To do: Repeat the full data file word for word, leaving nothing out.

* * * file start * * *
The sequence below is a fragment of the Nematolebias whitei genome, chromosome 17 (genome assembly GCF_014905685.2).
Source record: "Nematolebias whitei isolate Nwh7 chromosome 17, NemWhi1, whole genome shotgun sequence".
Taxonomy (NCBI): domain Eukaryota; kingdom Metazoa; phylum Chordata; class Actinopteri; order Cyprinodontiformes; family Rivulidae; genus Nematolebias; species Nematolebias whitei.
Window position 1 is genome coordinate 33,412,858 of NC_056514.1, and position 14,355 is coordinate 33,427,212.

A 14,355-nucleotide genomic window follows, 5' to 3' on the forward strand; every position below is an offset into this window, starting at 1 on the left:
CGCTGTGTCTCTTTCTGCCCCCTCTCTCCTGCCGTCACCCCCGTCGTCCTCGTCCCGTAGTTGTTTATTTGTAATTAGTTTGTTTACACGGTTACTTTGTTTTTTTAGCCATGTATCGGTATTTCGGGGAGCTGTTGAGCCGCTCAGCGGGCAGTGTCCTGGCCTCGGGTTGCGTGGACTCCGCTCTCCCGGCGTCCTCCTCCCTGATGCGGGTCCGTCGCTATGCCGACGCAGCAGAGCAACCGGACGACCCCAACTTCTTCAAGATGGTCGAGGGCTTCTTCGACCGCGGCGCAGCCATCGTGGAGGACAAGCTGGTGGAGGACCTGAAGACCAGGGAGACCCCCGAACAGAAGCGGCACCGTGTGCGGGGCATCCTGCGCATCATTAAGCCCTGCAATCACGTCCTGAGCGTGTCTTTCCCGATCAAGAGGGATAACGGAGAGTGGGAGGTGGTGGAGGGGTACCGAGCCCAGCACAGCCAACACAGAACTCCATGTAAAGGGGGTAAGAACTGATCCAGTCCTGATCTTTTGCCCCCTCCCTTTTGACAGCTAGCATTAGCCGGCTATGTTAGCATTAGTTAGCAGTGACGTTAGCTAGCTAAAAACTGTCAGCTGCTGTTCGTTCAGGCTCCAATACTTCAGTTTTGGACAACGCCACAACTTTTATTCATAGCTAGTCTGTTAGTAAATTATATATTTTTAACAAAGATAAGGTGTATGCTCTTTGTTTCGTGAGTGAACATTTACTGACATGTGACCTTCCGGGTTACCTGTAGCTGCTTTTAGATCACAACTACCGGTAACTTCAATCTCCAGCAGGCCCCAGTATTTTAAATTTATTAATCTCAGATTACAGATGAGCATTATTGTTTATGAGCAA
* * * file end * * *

The sequence below is a fragment of the Nematolebias whitei genome, chromosome 17 (genome assembly GCF_014905685.2).
Source record: "Nematolebias whitei isolate Nwh7 chromosome 17, NemWhi1, whole genome shotgun sequence".
Taxonomy (NCBI): domain Eukaryota; kingdom Metazoa; phylum Chordata; class Actinopteri; order Cyprinodontiformes; family Rivulidae; genus Nematolebias; species Nematolebias whitei.
Window position 1 is genome coordinate 33,412,858 of NC_056514.1, and position 14,355 is coordinate 33,427,212.

A 14,355-nucleotide genomic window follows, 5' to 3' on the forward strand; every position below is an offset into this window, starting at 1 on the left:
CGCTGTGTCTCTTTCTGCCCCCTCTCTCCTGCCGTCACCCCCGTCGTCCTCGTCCCGTAGTTGTTTATTTGTAATTAGTTTGTTTACACGGTTACTTTGTTTTTTTAGCCATGTATCGGTATTTCGGGGAGCTGTTGAGCCGCTCAGCGGGCAGTGTCCTGGCCTCGGGTTGCGTGGACTCCGCTCTCCCGGCGTCCTCCTCCCTGATGCGGGTCCGTCGCTATGCCGACGCAGCAGAGCAACCGGACGACCCCAACTTCTTCAAGATGGTCGAGGGCTTCTTCGACCGCGGCGCAGCCATCGTGGAGGACAAGCTGGTGGAGGACCTGAAGACCAGGGAGACCCCCGAACAGAAGCGGCACCGTGTGCGGGGCATCCTGCGCATCATTAAGCCCTGCAATCACGTCCTGAGCGTGTCTTTCCCGATCAAGAGGGATAACGGAGAGTGGGAGGTGGTGGAGGGGTACCGAGCCCAGCACAGCCAACACAGAACTCCATGTAAAGGGGGTAAGAACTGATCCAGTCCTGATCTTTTGCCCCCTCCCTTTTGACAGCTAGCATTAGCCGGCTATGTTAGCATTAGTTAGCAGTGACGTTAGCTAGCTAAAAACTGTCAGCTGCTGTTCGTTCAGGCTCCAATACTTCAGTTTTGGACAACGCCACAACTTTTATTCATAGCTAGTCTGTTAGTAAATTATATATTTTTAACAAAGATAAGGTGTATGCTCTTTGTTTCGTGAGTGAACATTTACTGACATGTGACCTTCCGGGTTACCTGTAGCTGCTTTTAGATCACAACTACCGGTAACTTCAATCTCCAGCAGGCCCCAGTATTTTAAATTTATTAATCTCAGATTACAGATGAGCATTATTGTTTATGAGCAA